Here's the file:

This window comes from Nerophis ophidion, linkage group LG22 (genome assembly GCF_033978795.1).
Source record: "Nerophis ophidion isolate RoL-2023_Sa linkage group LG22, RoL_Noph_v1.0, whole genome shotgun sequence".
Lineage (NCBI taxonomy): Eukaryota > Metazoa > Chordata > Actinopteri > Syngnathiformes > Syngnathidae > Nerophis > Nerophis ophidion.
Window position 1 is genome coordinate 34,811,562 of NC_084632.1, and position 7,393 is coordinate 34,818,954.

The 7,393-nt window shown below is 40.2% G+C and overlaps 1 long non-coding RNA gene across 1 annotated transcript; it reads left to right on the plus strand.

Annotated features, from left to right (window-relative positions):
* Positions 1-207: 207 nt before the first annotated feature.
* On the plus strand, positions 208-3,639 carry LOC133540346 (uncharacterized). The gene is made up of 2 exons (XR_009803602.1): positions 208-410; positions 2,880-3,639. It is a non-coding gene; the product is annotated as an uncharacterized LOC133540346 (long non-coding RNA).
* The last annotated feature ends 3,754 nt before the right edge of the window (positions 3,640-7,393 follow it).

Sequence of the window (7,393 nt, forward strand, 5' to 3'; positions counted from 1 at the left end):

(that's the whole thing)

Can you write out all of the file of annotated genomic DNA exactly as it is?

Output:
This window comes from Nerophis ophidion, linkage group LG22 (genome assembly GCF_033978795.1).
Source record: "Nerophis ophidion isolate RoL-2023_Sa linkage group LG22, RoL_Noph_v1.0, whole genome shotgun sequence".
Lineage (NCBI taxonomy): Eukaryota > Metazoa > Chordata > Actinopteri > Syngnathiformes > Syngnathidae > Nerophis > Nerophis ophidion.
Window position 1 is genome coordinate 34,811,562 of NC_084632.1, and position 7,393 is coordinate 34,818,954.

The 7,393-nt window shown below is 40.2% G+C and overlaps 1 long non-coding RNA gene across 1 annotated transcript; it reads left to right on the plus strand.

Annotated features, from left to right (window-relative positions):
* Positions 1-207: 207 nt before the first annotated feature.
* On the plus strand, positions 208-3,639 carry LOC133540346 (uncharacterized). The gene is made up of 2 exons (XR_009803602.1): positions 208-410; positions 2,880-3,639. It is a non-coding gene; the product is annotated as an uncharacterized LOC133540346 (long non-coding RNA).
* The last annotated feature ends 3,754 nt before the right edge of the window (positions 3,640-7,393 follow it).

Sequence of the window (7,393 nt, forward strand, 5' to 3'; positions counted from 1 at the left end):